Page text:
Man saves life of Sun Bowl Parade volunteer who suffered heart attack

El Paso News

An incident that happened right after this year’s Thanksgiving Sun Bowl parade is now highlighting the importance of knowing Cardio-Pulmonary Resuscitation (CPR.)

Special Events Director for the Sun Bowl Association, Joe Daubach, said he had to put his CPR training to good use after one of the volunteers at the warehouse began having a heart attack as the team was storing floats for next year. 

“Thank God that we were there for him working together as a team to be there and to actually save his life. We had to perform CPR twice,” said Daubach. 

Daubauch, along with another volunteer, Katherine Hansen, helped Ray Olivas as he became unconscious and stopped breathing. 

Daubach told KTSM he learned CPR back in the late 1990s when he worked at a children’s home in Illinois. Although he hadn’t practiced it since, he says it seemed to have come as a reflex.

“Its just one of those things that I kept saying to myself, ‘I’m not going to let you go, I will not let you go’,” he said. “Every second does count in a situation like this.”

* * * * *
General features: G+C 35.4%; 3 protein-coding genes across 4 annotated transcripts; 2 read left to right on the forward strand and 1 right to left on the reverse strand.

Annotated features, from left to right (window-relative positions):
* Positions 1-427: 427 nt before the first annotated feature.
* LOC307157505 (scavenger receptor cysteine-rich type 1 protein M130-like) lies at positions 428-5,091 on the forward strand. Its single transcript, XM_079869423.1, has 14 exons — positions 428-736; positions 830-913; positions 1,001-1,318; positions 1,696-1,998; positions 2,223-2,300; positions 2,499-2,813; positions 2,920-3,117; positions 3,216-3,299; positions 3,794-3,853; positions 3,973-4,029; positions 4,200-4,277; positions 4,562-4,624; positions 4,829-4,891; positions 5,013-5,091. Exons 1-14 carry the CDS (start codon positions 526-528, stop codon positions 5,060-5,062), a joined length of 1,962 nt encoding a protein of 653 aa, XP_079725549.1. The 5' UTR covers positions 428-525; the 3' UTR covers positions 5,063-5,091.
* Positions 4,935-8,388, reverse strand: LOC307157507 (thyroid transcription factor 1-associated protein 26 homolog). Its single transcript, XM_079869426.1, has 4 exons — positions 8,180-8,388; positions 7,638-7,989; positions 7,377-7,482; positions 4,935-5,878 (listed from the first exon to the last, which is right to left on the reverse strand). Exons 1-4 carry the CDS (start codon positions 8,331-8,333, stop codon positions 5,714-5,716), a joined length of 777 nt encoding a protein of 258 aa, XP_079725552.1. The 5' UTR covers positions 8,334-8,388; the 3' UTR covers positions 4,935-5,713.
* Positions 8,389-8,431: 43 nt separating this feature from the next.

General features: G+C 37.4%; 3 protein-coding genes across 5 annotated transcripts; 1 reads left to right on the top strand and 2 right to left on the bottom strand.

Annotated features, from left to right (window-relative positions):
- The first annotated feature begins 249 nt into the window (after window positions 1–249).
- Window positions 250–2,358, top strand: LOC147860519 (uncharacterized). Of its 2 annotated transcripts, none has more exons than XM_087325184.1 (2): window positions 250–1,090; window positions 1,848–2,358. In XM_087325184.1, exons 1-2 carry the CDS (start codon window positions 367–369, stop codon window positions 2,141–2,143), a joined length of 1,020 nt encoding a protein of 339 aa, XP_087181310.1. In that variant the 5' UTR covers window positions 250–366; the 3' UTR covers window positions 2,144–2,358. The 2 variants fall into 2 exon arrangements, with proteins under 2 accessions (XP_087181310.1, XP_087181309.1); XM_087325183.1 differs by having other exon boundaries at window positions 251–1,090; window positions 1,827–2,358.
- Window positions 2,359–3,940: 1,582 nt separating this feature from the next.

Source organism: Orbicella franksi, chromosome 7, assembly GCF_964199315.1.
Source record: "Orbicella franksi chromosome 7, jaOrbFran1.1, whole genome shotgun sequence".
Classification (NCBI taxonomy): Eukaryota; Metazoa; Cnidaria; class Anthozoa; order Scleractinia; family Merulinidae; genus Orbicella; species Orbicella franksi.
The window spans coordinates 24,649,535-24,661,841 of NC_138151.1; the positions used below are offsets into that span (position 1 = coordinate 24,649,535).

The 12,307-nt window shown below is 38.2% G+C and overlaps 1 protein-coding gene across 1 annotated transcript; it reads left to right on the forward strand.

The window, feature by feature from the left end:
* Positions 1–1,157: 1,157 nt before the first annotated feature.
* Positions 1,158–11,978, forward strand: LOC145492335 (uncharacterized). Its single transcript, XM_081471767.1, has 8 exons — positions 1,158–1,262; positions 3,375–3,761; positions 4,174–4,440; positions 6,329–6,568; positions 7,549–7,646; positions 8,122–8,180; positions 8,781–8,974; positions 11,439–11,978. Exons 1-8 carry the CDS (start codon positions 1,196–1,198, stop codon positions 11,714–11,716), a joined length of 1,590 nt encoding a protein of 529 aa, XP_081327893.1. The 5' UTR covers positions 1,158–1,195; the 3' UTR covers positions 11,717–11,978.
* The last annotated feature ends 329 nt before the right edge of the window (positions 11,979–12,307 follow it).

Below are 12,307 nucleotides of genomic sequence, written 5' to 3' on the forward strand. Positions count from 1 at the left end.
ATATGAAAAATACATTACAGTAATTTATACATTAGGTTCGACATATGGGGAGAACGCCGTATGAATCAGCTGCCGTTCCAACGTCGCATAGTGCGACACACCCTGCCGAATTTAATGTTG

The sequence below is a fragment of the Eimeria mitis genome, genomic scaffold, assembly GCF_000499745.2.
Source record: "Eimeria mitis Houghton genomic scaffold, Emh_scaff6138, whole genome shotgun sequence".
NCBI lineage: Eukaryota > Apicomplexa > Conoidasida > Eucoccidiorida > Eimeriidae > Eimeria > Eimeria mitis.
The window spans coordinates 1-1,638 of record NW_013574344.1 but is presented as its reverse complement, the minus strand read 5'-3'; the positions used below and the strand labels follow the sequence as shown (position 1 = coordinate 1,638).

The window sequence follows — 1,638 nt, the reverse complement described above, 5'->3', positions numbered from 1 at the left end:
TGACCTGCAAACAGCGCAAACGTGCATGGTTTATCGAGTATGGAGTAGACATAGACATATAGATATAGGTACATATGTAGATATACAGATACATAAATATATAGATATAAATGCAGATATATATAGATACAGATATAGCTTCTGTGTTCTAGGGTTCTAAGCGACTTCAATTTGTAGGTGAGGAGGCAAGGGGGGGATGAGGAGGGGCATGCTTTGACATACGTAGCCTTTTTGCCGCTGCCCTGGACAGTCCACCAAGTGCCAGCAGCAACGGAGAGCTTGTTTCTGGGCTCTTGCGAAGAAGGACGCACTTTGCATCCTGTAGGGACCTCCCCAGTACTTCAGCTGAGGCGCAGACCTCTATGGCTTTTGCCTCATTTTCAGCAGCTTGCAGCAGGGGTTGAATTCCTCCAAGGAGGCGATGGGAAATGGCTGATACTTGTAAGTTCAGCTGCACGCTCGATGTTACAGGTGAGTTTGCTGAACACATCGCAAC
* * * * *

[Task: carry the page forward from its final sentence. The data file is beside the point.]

Ray’s brother is Bernie Olivas, the director of the Sun Bowl Association. He says his brother is recovering well thanks to the help he received. 

“I spoke to him not too long ago and he was ready to get up and go get them again, but I told him, ‘Ray stay in bed’,” said Olivas. “It’s ironic the parade theme this year was ‘Amazing Feats’. I don’t think you get more amazing than saving someone’s life and Joe has done a tremendous job at his job, but to save somebody’s life is extraordinary.”

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